Loyalty

What would you do if?

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Misty
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Loyalty

Post #1

Post by Misty »

How far does your loyalty extend? Here are two scenarios

I. A close member of your family has committed a crime, you have asked them to hand themselves in, but they refuse, would you inform the police?

2. The vicar/pastor/priest at your church has been accused of interfering with a child. Some members of the congregation, think it should be covered up because they like his ministry, would you ask the police to investigate?

Thankfully I have never had any experience of this. In the first case I wouldn't let family loyalty get in the way of reporting the family member, even if it was my husband or child, however hard it would be to do so.

In the second case, if I attended a church, I would have no hesitation in reporting the clergyman.

In the 60s the pastor of our pentecostal church, a friend of my parents, volunteered to bring me home each week from the Wednesday night youth service, I was 14. He would drive with his left hand rubbing my thigh, telling me what a beautiful mother I had! In those days my mother was a stunner! I felt uncomfortable, and did mention it to my father who laughed, and didn't treat it seriously! If one of my children reported a similar incident to me the bloke concerned would have not only have his dangly bits tied tight around his neck, I would have asked the police to investigate.

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Post #11

Post by rreppy »

There is no universal agreement on what yardstick to use to determine the most ethical choice in a dilemma.
A common one in the Western tradition is to apply the scale of choosing "the greatest good for the greatest number of people". Obviously, this is often a good way to go. But not always. The Nazis truly believed that euthanizing babies with disabilities, or the mentally slow, or the debilitated elderly, genuinely benefited the German People as a whole. But most of us will agree that such actions are repugnant and morally wrong.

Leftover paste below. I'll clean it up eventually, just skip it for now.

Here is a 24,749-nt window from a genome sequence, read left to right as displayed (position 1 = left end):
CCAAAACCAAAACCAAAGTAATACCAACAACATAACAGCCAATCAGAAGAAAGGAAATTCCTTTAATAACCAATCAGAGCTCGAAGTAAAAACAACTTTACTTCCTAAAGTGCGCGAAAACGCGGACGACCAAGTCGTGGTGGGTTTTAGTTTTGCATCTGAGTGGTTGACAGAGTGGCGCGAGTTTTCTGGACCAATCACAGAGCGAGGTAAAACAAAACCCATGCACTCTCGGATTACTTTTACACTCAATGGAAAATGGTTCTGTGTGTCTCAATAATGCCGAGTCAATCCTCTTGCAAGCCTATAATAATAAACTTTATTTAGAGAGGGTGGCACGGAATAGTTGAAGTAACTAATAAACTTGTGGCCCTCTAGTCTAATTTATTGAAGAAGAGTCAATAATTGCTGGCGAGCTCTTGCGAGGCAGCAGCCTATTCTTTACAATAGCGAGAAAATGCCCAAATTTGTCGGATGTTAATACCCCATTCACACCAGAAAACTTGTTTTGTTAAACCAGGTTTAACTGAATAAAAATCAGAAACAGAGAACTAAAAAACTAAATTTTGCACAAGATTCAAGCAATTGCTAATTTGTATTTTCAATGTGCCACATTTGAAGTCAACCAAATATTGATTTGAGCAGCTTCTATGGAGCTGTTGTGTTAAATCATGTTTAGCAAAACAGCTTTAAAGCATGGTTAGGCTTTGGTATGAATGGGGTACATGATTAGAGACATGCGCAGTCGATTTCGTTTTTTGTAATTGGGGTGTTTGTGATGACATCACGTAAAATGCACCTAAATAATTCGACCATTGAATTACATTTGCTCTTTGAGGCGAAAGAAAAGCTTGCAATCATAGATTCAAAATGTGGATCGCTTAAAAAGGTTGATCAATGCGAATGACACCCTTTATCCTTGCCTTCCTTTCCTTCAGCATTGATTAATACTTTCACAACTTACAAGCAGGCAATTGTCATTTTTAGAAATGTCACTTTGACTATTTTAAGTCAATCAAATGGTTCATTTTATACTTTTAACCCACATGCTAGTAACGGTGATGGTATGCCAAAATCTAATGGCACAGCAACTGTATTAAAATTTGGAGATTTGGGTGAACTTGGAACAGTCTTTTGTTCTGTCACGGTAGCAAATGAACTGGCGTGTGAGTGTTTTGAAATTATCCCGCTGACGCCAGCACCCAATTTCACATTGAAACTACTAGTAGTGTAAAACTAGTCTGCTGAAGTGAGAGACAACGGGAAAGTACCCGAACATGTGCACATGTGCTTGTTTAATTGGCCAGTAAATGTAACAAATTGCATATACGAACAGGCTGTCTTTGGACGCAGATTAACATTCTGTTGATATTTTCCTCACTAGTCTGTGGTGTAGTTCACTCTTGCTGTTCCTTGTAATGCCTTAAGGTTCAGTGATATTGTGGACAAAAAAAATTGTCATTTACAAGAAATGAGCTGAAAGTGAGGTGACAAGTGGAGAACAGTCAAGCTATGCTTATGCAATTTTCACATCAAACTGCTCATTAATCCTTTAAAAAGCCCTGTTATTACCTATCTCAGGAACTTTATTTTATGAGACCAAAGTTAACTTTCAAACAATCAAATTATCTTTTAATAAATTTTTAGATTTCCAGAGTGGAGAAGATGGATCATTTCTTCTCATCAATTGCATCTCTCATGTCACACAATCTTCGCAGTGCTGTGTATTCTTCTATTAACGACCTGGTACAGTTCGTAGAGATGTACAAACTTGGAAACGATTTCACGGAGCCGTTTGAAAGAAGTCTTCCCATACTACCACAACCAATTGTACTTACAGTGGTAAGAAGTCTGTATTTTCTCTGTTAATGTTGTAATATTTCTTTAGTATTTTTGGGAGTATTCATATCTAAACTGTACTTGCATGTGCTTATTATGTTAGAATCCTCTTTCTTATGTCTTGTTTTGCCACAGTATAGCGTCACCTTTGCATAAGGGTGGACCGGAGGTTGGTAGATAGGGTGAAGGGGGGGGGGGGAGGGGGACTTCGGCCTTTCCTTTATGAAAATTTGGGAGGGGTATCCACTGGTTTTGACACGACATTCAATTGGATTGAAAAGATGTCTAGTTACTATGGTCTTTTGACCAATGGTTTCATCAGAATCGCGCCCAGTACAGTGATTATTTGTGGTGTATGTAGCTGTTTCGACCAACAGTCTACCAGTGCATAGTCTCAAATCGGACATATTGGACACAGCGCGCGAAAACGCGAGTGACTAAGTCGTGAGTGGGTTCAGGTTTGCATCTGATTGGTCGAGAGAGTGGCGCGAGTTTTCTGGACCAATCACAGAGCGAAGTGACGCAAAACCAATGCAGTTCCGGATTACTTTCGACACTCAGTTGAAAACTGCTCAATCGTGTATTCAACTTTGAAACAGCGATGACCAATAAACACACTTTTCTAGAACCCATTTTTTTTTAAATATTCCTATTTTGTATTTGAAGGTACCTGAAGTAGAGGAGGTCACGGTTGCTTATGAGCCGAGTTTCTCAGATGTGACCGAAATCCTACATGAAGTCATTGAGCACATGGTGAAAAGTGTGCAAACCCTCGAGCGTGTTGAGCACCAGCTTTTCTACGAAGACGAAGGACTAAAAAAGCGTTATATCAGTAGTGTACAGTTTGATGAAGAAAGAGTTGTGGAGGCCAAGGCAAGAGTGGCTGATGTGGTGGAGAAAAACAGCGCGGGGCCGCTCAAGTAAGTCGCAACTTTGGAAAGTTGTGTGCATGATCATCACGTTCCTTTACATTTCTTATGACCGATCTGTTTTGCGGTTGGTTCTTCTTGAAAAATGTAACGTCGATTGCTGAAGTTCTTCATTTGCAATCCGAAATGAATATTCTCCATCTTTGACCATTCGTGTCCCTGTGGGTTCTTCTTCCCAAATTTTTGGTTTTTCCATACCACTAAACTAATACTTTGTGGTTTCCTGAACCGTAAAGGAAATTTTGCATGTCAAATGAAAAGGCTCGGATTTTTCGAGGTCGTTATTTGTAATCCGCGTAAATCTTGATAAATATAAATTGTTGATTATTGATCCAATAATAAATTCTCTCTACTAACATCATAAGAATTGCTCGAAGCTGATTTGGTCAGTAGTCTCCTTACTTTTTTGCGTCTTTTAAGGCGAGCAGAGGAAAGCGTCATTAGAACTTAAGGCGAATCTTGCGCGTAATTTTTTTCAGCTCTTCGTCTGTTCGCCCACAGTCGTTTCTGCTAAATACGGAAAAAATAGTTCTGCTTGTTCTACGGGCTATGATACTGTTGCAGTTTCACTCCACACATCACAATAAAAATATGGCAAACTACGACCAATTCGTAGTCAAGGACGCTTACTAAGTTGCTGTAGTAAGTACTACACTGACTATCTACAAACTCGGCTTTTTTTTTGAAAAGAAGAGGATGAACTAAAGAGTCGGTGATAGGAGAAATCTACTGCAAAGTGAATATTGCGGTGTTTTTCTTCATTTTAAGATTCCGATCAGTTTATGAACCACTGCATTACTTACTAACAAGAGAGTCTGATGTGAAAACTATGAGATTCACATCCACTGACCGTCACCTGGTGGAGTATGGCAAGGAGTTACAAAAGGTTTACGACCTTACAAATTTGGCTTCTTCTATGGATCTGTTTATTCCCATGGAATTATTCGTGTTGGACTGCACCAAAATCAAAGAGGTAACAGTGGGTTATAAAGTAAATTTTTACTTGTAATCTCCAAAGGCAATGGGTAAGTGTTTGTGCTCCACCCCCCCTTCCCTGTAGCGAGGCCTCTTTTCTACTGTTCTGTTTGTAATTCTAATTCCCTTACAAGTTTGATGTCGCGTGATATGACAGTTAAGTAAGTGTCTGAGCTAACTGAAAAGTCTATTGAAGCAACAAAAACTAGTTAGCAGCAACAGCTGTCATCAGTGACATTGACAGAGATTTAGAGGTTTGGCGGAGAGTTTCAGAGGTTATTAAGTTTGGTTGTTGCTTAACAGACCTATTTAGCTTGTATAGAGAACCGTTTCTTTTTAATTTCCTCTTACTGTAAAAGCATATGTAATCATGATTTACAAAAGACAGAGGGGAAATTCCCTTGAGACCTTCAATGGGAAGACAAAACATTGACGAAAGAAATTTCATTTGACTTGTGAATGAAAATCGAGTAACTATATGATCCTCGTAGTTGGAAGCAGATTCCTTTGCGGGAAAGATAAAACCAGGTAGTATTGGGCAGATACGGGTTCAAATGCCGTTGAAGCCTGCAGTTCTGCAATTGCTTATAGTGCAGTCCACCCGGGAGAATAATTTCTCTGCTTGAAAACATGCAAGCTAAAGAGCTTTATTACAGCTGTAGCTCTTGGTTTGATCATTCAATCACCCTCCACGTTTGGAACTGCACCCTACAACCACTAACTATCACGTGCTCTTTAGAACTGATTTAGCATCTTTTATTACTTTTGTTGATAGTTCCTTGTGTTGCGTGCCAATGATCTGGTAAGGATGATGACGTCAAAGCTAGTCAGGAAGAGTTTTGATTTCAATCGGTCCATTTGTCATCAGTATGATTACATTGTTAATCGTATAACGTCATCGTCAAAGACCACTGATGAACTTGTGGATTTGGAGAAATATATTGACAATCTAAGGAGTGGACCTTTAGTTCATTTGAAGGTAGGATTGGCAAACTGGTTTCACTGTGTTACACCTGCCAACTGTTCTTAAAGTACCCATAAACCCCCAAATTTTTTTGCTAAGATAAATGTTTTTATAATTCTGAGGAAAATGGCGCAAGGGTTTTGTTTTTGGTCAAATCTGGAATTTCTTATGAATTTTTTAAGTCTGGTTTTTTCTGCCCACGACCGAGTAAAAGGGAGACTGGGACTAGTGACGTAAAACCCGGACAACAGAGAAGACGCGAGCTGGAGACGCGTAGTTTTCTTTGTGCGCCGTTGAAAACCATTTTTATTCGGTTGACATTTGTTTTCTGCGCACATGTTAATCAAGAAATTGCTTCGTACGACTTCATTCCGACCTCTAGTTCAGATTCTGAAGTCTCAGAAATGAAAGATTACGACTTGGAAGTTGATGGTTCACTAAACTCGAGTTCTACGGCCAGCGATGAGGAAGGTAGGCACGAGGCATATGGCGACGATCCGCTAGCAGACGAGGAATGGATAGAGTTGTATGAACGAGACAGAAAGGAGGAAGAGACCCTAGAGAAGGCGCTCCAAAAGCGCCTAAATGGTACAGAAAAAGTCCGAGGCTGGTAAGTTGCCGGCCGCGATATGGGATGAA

The Buddhists come closest to being right, in my opinion. They teach to judge an action by its consequences, as far into the future as you can project them. For example, surely we would all maintain that allowing an entire town of one's own countrymen to be slaughtered when one could easily prevent it would be morally reprehensible.
Yet, Winston Churchill was faced with exactly that dilemma in WWII, when he had to make the decision whether to act on intelligence that the Luftwaffe was going to bomb the town of Coventry out of existence. If he did nothing, thousands of men, women, and children would die. But if he alerted and evacuated the town, the Nazis would know we'd broken their code and we'd give up an advantage that may well tip the balance of the war (especially with D-Day being imminent).
In this case, the long-term consequence of saving the town could be the condemnation of all of England to Nazi slavery. Churchill, a moral man, had to sacrifice Coventry.
I think that is the yardstick to apply.

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Re: Loyalty

Post #12

Post by Suluby »

Misty wrote: How far does your loyalty extend? Here are two scenarios

I. A close member of your family has committed a crime, you have asked them to hand themselves in, but they refuse, would you inform the police?